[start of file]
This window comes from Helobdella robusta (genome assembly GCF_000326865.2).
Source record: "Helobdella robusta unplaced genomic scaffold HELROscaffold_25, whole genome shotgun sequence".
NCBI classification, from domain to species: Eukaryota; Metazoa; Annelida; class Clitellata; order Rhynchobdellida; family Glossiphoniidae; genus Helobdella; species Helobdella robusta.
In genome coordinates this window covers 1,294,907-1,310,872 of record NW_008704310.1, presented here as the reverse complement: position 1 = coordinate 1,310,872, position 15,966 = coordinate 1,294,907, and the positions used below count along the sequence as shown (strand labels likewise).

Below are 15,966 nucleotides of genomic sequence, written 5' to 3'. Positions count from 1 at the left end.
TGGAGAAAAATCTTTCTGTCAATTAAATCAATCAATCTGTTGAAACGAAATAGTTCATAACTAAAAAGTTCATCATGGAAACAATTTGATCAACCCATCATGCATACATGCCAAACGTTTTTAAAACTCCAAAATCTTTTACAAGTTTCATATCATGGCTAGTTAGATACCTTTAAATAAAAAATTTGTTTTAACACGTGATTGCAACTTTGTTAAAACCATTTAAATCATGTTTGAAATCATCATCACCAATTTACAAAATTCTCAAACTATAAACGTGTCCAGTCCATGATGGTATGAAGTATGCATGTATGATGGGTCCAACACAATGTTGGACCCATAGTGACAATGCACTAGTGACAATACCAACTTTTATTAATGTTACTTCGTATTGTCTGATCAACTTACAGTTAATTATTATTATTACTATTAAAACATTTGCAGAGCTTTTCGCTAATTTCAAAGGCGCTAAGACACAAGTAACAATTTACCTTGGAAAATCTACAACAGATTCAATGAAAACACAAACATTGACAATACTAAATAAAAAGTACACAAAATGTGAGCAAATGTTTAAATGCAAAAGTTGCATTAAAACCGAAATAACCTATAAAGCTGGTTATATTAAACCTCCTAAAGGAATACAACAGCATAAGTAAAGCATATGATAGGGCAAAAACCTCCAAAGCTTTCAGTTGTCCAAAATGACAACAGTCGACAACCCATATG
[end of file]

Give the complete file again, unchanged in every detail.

This window comes from Helobdella robusta (genome assembly GCF_000326865.2).
Source record: "Helobdella robusta unplaced genomic scaffold HELROscaffold_25, whole genome shotgun sequence".
NCBI classification, from domain to species: Eukaryota; Metazoa; Annelida; class Clitellata; order Rhynchobdellida; family Glossiphoniidae; genus Helobdella; species Helobdella robusta.
In genome coordinates this window covers 1,294,907-1,310,872 of record NW_008704310.1, presented here as the reverse complement: position 1 = coordinate 1,310,872, position 15,966 = coordinate 1,294,907, and the positions used below count along the sequence as shown (strand labels likewise).

Below are 15,966 nucleotides of genomic sequence, written 5' to 3'. Positions count from 1 at the left end.
TGGAGAAAAATCTTTCTGTCAATTAAATCAATCAATCTGTTGAAACGAAATAGTTCATAACTAAAAAGTTCATCATGGAAACAATTTGATCAACCCATCATGCATACATGCCAAACGTTTTTAAAACTCCAAAATCTTTTACAAGTTTCATATCATGGCTAGTTAGATACCTTTAAATAAAAAATTTGTTTTAACACGTGATTGCAACTTTGTTAAAACCATTTAAATCATGTTTGAAATCATCATCACCAATTTACAAAATTCTCAAACTATAAACGTGTCCAGTCCATGATGGTATGAAGTATGCATGTATGATGGGTCCAACACAATGTTGGACCCATAGTGACAATGCACTAGTGACAATACCAACTTTTATTAATGTTACTTCGTATTGTCTGATCAACTTACAGTTAATTATTATTATTACTATTAAAACATTTGCAGAGCTTTTCGCTAATTTCAAAGGCGCTAAGACACAAGTAACAATTTACCTTGGAAAATCTACAACAGATTCAATGAAAACACAAACATTGACAATACTAAATAAAAAGTACACAAAATGTGAGCAAATGTTTAAATGCAAAAGTTGCATTAAAACCGAAATAACCTATAAAGCTGGTTATATTAAACCTCCTAAAGGAATACAACAGCATAAGTAAAGCATATGATAGGGCAAAAACCTCCAAAGCTTTCAGTTGTCCAAAATGACAACAGTCGACAACCCATATG